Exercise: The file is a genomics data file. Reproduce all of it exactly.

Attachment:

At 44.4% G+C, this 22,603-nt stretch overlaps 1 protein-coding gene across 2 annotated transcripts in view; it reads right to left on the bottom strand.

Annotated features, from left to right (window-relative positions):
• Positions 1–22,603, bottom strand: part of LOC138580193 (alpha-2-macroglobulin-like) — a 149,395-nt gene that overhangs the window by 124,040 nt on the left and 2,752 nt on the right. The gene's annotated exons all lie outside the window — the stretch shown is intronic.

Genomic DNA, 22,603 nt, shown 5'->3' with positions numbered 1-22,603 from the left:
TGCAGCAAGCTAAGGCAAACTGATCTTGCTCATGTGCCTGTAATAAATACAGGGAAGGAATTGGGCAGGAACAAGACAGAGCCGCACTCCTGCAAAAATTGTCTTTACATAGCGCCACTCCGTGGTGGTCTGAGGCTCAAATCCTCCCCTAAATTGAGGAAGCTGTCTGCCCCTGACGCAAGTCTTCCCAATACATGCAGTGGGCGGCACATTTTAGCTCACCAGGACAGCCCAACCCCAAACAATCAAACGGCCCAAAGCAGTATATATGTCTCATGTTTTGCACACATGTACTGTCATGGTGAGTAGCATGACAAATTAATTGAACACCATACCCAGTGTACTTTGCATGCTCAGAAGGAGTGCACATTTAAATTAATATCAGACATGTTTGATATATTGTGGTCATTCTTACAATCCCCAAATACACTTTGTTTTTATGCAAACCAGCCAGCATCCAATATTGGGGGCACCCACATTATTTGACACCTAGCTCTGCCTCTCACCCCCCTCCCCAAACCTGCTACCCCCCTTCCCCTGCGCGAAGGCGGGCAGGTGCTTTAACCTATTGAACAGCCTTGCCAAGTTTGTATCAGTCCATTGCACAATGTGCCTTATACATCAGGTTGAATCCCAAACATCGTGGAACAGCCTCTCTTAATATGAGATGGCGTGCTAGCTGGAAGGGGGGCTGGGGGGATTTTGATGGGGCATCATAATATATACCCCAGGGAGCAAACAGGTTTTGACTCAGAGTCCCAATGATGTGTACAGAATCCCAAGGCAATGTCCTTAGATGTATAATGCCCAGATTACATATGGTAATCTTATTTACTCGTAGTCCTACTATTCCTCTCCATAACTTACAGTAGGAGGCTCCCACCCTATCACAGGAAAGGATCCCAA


At 44.4% G+C, this 22,603-nt stretch overlaps 1 protein-coding gene across 2 annotated transcripts in view; it reads right to left on the bottom strand.

Annotated features, from left to right (window-relative positions):
• Positions 1–22,603, bottom strand: part of LOC138580193 (alpha-2-macroglobulin-like) — a 149,395-nt gene that overhangs the window by 124,040 nt on the left and 2,752 nt on the right. The gene's annotated exons all lie outside the window — the stretch shown is intronic.

Genomic DNA, 22,603 nt, shown 5'->3' with positions numbered 1-22,603 from the left:
TGCAGCAAGCTAAGGCAAACTGATCTTGCTCATGTGCCTGTAATAAATACAGGGAAGGAATTGGGCAGGAACAAGACAGAGCCGCACTCCTGCAAAAATTGTCTTTACATAGCGCCACTCCGTGGTGGTCTGAGGCTCAAATCCTCCCCTAAATTGAGGAAGCTGTCTGCCCCTGACGCAAGTCTTCCCAATACATGCAGTGGGCGGCACATTTTAGCTCACCAGGACAGCCCAACCCCAAACAATCAAACGGCCCAAAGCAGTATATATGTCTCATGTTTTGCACACATGTACTGTCATGGTGAGTAGCATGACAAATTAATTGAACACCATACCCAGTGTACTTTGCATGCTCAGAAGGAGTGCACATTTAAATTAATATCAGACATGTTTGATATATTGTGGTCATTCTTACAATCCCCAAATACACTTTGTTTTTATGCAAACCAGCCAGCATCCAATATTGGGGGCACCCACATTATTTGACACCTAGCTCTGCCTCTCACCCCCCTCCCCAAACCTGCTACCCCCCTTCCCCTGCGCGAAGGCGGGCAGGTGCTTTAACCTATTGAACAGCCTTGCCAAGTTTGTATCAGTCCATTGCACAATGTGCCTTATACATCAGGTTGAATCCCAAACATCGTGGAACAGCCTCTCTTAATATGAGATGGCGTGCTAGCTGGAAGGGGGGCTGGGGGGATTTTGATGGGGCATCATAATATATACCCCAGGGAGCAAACAGGTTTTGACTCAGAGTCCCAATGATGTGTACAGAATCCCAAGGCAATGTCCTTAGATGTATAATGCCCAGATTACATATGGTAATCTTATTTACTCGTAGTCCTACTATTCCTCTCCATAACTTACAGTAGGAGGCTCCCACCCTATCACAGGAAAGGATCCCAA